MICKEY KAUS: Boehner’s Bad Coach. “A good football coach thinks several plays ahead. Rep. Salmon seems incapable of thinking one play ahead. By passing any immigration change now — even a desirable one — Republicans open themselves up to a protracted negotiation, perhaps into a lame duck session, with the massed forces of Obama, Haley Barbour, the Chamber of Commerce, (and Rupert Murdoch), all angling for one part of ‘comprehensive’ reform or another. That might be good for GOP fundraising — lobbyists can be generous when they really want something — but this isn’t a fundraising game (or a PR game, let alone a football game). What is at stake is the fundamental policy of the nation.”

I say revisit it in 2017. Until then, in Bob Dole’s memorable phrase, remember that sometimes a little gridlock can be a good thing.

And remember this from (immigrant!) Eugene Volokh:

I think, though, that the “Pilgrims = Illegal Aliens” equation illustrates the exact opposite. The whites immigrated to America — and took over the place. (I’m glad they did, but I can surely understand why the Indians might have disagreed.) Likewise, Jews immigrated to Palestine (adding vastly to the numbers already present), sometimes illegally — and eventually there were more Jews in some parts than Arabs, so Jews started running the place. Now Israelis are sensibly objecting to Palestinians’ asserted “right of return” to their and their parents’ homes, because if enough Palestinians are allowed to immigrate into Israel, they’ll start running the place.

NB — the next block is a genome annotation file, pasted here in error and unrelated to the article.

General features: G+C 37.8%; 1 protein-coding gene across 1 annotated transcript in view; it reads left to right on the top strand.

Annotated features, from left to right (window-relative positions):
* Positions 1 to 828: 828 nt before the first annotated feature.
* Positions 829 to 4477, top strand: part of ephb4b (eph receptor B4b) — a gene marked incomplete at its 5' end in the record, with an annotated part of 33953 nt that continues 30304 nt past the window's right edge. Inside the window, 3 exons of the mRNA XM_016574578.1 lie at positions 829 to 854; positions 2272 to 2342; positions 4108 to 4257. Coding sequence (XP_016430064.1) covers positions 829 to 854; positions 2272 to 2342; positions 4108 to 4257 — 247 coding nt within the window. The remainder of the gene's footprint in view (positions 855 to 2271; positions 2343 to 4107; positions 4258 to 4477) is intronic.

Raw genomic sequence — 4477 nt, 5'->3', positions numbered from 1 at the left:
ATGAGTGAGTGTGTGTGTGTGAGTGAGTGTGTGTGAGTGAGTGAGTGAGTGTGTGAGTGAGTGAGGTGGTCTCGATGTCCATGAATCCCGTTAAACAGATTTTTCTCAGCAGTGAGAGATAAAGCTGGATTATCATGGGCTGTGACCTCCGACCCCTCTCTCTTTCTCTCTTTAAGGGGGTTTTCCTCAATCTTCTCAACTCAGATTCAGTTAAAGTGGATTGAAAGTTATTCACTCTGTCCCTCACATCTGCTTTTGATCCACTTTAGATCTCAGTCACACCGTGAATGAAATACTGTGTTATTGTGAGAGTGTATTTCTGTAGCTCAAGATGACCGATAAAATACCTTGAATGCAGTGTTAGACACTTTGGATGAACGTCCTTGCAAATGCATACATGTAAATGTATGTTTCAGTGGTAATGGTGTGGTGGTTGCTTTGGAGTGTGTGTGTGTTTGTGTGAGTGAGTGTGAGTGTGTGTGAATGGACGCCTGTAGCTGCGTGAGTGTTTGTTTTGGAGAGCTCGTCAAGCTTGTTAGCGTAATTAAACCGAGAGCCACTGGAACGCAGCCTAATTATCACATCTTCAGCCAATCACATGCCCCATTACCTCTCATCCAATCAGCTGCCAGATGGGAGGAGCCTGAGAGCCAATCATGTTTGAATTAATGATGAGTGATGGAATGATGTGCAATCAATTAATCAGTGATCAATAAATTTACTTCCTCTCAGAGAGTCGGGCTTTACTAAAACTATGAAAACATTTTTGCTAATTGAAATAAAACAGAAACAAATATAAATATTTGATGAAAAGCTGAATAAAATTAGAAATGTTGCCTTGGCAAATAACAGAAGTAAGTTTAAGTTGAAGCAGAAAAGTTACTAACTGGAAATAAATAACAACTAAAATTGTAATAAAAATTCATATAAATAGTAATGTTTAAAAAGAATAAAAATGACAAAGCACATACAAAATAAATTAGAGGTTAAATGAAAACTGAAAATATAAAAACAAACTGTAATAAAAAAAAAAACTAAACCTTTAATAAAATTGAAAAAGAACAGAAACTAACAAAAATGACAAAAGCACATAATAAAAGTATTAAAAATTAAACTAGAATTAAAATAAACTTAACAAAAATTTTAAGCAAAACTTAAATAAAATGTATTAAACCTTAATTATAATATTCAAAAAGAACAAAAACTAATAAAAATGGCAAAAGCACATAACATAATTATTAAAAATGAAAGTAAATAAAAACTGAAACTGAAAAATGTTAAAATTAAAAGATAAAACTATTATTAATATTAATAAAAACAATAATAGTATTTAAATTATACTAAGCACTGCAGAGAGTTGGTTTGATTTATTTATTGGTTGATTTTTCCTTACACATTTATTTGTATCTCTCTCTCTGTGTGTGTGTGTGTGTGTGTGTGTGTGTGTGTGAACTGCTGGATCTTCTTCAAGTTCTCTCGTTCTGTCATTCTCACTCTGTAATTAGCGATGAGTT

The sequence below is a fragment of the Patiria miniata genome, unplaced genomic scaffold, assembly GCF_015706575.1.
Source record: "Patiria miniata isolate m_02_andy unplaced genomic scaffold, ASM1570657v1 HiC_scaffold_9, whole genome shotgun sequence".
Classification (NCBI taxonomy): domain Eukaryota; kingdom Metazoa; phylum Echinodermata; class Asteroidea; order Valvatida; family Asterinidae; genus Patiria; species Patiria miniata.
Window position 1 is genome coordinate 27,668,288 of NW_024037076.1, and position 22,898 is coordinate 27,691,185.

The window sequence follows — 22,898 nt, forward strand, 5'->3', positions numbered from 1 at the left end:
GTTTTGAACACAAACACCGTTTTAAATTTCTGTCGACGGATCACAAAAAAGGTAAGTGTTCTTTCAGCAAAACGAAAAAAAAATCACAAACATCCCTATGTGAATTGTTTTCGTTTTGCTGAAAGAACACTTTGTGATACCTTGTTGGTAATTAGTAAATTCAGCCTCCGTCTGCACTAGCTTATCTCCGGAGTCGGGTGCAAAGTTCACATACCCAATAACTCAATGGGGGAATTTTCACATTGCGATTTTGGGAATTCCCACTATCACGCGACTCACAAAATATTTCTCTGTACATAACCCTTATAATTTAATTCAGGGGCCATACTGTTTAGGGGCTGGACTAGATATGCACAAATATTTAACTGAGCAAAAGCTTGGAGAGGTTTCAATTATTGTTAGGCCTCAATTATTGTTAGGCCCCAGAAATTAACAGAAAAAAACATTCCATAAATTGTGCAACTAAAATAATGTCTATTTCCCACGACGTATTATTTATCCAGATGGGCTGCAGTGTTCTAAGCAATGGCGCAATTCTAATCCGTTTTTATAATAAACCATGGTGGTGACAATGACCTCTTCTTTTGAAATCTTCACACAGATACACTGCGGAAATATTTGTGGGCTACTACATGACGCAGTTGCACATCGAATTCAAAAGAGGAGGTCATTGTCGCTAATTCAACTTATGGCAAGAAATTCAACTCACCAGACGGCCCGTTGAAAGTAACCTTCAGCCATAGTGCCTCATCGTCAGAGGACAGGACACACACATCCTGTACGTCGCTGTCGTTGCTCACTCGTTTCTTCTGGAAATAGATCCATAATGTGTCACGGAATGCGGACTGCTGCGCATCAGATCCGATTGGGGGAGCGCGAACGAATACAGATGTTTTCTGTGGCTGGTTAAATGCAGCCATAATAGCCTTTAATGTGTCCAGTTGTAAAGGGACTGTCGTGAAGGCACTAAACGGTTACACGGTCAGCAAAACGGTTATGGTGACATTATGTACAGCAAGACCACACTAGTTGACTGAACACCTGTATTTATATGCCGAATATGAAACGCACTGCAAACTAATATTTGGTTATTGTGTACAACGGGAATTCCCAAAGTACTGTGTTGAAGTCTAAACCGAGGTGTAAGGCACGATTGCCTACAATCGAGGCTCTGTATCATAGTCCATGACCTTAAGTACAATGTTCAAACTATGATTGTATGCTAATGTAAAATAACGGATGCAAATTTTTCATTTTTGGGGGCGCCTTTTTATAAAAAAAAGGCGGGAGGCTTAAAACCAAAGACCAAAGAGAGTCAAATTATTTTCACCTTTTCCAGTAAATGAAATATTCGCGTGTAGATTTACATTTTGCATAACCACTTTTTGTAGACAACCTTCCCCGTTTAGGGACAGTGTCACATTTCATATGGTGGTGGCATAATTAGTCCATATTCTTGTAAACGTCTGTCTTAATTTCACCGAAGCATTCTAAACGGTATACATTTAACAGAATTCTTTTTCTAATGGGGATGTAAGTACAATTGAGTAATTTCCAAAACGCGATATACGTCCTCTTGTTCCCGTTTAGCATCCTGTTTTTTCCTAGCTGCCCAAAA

The bottom line is that for all the good that immigration can do (and I’m an immigrant to the U.S., who is very glad that America let me in, and who generally supports immigration), unregulated immigration can dramatically change the nature of the target society. It makes a lot of sense for those who live there to think hard about how those changes can be managed, and in some situations to restrict the flow of immigrants — who, after all, will soon be entitled to affect their new countrymen’s rights and lives, through the vote if not through force.

I sometimes pose for my liberal friends a stylized thought experiment. Say that they live in a country of 3 million people (the size of New Zealand) where 55% of the citizens are pro-choice and 45% are pro-life (1.65 million vs. 1.35 million). Now the country is facing an influx of 1 million devoutly Catholic immigrants, who are 90% pro-life. If these immigrants are let in and become citizens, the balance will flip to 2.25 million pro-life to 1.75 million pro-choice (56% to 44% pro-choice); and what my friends might see as their fundamental human right to abortion may well vanish, perfectly peacefully and democratically.

It’s unlikely that any constitutional protection will stand in the way: Even constitutions can be amended, and new judges can be appointed. Nor can one rely on “education” or “assimilation” — what if the immigrants simply conclude that their views on abortion are just better than the domestic majority’s? I think many of the current residents may rightly say “We have nothing against Catholics; but we don’t want our rights changed by the arrival of people who have a different perspective on the world than we do.”

Letting in immigrants means letting in your future rulers.

If today’s immigrant wave were likely to vote Republican, all right-thinking people would be demanding deportations and a mile-wide belt of barbed wire and minefields along the border.